Updated: Nov 11, 2020
The London Baptist Confession of Faith, or Second London Confession of Faith, written in 1677, but commonly carrying the moniker 1689 due to a part of its recognition history, is a triumph of confessional theology. It has much to offer churches today, and yet many may wonder what value this centuries-old Confession has for churches in the Twenty-first century. However, this Confession is exactly what Baptist churches need in our day.
First, this historic Confession is a time-tested statement of Christian orthodoxy. As a document drafted prior to the Enlightenment, and other cultural shifts of recent centuries, this document provides a clear and complete system of Biblical doctrine for the church. While many churches are abandoning lengthy statements of faith for shorter versions, we are increasingly living in a day when we need to say more theologically, rather than less given the doctrinal anemia of our day. This time-tested document gives local churches a robust Confession of faith that is not nuanced according to the theological fancies and interests of our day alone.
Secondly, this Confession brings with it a connection to a creedal orthodoxy flowing out of the church catholic over the last 2,000 years. In its treatment of the Doctrine of God for instance, connections are made to the ancient Creeds, like the Nicene Creed and the Chalcedonian definition. This is a necessary connecting point that churches often miss out on as new, short statements of faith are drafted.
Thirdly, this robust Confession connects Baptist churches to their Particular Baptist history, and their roots within the Reformational, covenantal and predestinarian streams. When a church chooses to adopt this confession, it provides a wonderful resource for training its members in the truths cherished by the early Particular Baptist churches of the mid-seventeenth century churches in England, and beyond. In a day when many Baptist churches have “forgotten their roots,” having this document, in addition to giving clear and biblical guardrails, provides a return to the rich history of the early Particular Baptist, (now often called Reformed Baptist), movement.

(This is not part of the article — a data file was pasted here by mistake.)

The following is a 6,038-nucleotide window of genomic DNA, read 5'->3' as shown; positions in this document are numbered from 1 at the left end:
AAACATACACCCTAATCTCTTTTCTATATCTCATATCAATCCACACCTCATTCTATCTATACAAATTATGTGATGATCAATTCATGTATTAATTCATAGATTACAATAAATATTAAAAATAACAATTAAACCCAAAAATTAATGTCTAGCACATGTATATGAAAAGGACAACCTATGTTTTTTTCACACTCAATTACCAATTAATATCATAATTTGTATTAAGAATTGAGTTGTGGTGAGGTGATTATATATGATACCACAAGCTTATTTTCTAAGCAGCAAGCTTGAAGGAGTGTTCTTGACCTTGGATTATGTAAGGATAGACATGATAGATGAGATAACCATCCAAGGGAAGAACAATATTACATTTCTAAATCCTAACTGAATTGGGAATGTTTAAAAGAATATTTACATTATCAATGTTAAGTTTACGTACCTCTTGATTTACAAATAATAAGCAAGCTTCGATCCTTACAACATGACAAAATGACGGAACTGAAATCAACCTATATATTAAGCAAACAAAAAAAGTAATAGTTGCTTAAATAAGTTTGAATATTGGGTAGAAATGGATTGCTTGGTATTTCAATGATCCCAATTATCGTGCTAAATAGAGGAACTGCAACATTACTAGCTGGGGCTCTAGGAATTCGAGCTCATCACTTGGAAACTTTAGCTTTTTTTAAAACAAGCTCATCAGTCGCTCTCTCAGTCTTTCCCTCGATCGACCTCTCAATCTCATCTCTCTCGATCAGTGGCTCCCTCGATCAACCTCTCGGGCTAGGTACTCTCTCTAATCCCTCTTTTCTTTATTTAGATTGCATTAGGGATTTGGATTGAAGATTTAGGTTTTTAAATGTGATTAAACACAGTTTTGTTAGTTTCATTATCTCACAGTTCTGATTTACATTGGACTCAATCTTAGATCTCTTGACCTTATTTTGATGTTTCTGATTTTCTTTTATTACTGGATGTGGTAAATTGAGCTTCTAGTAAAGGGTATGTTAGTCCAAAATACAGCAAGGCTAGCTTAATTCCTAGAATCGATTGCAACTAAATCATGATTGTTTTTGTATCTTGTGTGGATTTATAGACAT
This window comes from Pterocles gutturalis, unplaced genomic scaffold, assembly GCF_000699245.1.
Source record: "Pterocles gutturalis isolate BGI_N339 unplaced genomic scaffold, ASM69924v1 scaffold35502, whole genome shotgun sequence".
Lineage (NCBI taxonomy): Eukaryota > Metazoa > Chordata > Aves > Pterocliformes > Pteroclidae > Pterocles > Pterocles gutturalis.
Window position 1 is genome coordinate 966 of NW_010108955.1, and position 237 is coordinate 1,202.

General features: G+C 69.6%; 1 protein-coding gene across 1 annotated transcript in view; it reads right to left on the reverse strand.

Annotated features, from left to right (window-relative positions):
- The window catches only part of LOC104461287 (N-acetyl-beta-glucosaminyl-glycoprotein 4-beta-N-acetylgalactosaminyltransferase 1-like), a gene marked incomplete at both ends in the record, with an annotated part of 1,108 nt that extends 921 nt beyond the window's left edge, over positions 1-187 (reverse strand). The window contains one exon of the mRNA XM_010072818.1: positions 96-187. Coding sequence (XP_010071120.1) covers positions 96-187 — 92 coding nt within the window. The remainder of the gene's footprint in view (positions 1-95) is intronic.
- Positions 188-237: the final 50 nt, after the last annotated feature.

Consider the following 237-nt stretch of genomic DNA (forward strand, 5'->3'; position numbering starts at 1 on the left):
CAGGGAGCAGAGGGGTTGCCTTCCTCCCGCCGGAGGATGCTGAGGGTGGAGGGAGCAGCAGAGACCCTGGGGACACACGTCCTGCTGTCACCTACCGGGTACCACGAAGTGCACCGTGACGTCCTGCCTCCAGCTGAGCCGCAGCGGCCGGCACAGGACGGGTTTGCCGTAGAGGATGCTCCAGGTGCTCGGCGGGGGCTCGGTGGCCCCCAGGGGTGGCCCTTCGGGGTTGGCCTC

A final reason for adopting this Confession is that it provides a wonderful vision of the Christian life. Based on the Reformation principle of Law/Gospel, this Confession provides local churches, and believers, with a helpful tool in growing in their vision of the Christian life. Believers have been condemned by the Law, brought into right standing with God through the Covenant of Grace, and now given the moral law of God as means of living a life of glorifying God, and this Confession details aspects of what this new liberty we have in Christ gives us as we seek to walk in His ways.
In a day of theological drift, churches adopting worship and outreach methods that are watered-down, and a day in which many are theologically malnourished, this Confession provides for Baptists a beautiful tapestry of systematic doctrine to be confessed. Doctrine moves us to worship, and thus, a robust Confession like the Second London Confession of Faith, the 1689, aids the growth, and the worship of the churches of Jesus Christ.